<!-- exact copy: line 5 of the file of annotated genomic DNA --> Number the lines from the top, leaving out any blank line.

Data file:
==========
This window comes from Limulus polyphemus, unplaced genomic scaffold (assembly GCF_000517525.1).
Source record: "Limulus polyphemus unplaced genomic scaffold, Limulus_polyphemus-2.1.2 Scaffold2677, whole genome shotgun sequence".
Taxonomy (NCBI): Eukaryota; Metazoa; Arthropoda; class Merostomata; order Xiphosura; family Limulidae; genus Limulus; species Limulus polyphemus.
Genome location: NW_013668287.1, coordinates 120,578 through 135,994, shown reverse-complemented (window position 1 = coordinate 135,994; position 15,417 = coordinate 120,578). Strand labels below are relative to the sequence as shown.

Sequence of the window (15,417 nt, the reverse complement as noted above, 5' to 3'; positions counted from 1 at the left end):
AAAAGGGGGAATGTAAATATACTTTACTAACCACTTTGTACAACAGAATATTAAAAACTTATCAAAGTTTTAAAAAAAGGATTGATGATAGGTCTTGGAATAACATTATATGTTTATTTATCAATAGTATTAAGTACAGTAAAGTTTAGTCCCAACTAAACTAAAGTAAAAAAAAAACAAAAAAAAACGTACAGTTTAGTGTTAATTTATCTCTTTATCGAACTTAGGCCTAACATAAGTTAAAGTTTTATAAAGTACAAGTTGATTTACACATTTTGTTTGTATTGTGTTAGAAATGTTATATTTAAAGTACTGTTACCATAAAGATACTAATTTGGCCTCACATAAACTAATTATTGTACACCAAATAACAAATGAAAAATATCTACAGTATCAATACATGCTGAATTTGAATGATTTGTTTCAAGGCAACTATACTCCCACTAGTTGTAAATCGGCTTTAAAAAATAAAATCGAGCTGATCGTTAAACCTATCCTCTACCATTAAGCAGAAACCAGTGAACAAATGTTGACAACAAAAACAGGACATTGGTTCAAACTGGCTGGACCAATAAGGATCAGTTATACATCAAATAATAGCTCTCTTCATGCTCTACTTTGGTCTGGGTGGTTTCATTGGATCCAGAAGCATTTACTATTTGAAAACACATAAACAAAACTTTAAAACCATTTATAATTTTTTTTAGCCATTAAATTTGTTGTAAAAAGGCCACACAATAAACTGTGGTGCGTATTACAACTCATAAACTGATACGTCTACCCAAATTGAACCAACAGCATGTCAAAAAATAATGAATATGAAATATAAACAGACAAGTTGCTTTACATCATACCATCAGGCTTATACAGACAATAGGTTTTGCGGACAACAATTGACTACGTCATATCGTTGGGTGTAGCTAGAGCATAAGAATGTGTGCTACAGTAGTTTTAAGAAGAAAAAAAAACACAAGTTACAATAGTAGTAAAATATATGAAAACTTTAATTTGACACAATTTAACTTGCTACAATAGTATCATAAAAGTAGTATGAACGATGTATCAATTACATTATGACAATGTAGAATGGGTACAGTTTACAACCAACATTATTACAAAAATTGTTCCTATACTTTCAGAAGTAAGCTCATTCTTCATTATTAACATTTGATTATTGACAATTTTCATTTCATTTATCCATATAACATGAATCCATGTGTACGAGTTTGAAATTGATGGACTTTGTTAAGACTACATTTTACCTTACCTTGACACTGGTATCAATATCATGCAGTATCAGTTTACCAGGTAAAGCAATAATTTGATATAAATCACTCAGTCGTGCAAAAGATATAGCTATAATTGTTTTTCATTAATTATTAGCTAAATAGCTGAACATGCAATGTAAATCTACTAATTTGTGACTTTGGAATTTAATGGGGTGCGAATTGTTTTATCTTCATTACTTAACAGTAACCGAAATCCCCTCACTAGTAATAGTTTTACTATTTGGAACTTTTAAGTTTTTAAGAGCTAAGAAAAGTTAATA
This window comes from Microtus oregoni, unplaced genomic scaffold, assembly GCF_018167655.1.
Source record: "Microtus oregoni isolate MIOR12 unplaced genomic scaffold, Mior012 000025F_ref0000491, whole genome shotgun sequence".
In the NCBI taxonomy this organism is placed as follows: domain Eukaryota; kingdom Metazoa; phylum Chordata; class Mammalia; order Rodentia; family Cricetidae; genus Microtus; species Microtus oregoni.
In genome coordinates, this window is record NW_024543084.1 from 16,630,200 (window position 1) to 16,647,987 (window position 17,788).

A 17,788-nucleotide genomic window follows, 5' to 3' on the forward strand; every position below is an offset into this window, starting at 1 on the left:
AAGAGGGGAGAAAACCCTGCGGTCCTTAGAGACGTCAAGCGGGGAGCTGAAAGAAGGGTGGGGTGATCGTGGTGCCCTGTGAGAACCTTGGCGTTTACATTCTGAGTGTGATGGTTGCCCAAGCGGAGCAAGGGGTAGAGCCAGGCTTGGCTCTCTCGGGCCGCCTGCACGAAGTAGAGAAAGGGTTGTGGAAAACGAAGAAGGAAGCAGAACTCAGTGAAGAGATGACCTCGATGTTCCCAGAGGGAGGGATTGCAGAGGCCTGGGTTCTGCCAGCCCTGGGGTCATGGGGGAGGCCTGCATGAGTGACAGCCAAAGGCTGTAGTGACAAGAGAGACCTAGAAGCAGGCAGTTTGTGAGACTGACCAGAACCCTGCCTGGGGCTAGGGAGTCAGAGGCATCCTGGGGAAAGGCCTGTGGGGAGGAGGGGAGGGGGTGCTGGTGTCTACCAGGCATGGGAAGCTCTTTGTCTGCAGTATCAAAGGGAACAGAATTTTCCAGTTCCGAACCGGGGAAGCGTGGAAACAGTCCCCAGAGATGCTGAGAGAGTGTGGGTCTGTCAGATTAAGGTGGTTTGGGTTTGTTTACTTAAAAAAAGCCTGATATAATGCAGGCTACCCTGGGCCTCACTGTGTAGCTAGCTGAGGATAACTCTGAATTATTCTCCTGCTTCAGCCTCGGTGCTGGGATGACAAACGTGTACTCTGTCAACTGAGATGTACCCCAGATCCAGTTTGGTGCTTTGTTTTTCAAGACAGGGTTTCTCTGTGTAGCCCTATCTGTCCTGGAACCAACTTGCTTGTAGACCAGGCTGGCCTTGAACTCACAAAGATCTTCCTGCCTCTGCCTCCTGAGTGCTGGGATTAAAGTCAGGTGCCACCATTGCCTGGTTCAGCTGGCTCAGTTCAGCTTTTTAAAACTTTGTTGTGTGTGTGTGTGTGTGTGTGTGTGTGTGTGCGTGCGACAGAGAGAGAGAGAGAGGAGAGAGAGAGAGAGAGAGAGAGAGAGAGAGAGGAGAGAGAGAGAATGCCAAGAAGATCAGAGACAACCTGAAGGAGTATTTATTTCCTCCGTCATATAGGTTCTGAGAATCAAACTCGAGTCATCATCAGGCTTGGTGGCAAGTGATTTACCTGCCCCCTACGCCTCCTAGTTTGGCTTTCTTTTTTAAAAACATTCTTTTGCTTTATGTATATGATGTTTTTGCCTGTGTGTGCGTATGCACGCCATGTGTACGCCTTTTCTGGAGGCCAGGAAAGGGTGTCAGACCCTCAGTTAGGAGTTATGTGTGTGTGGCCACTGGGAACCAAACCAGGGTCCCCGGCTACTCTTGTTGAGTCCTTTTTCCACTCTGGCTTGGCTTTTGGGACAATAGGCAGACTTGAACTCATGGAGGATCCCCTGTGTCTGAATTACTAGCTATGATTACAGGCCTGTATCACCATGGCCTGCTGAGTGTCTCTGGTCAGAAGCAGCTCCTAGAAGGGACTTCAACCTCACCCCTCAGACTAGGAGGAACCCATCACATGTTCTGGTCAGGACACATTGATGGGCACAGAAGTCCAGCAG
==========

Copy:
Sequence of the window (15,417 nt, the reverse complement as noted above, 5' to 3'; positions counted from 1 at the left end):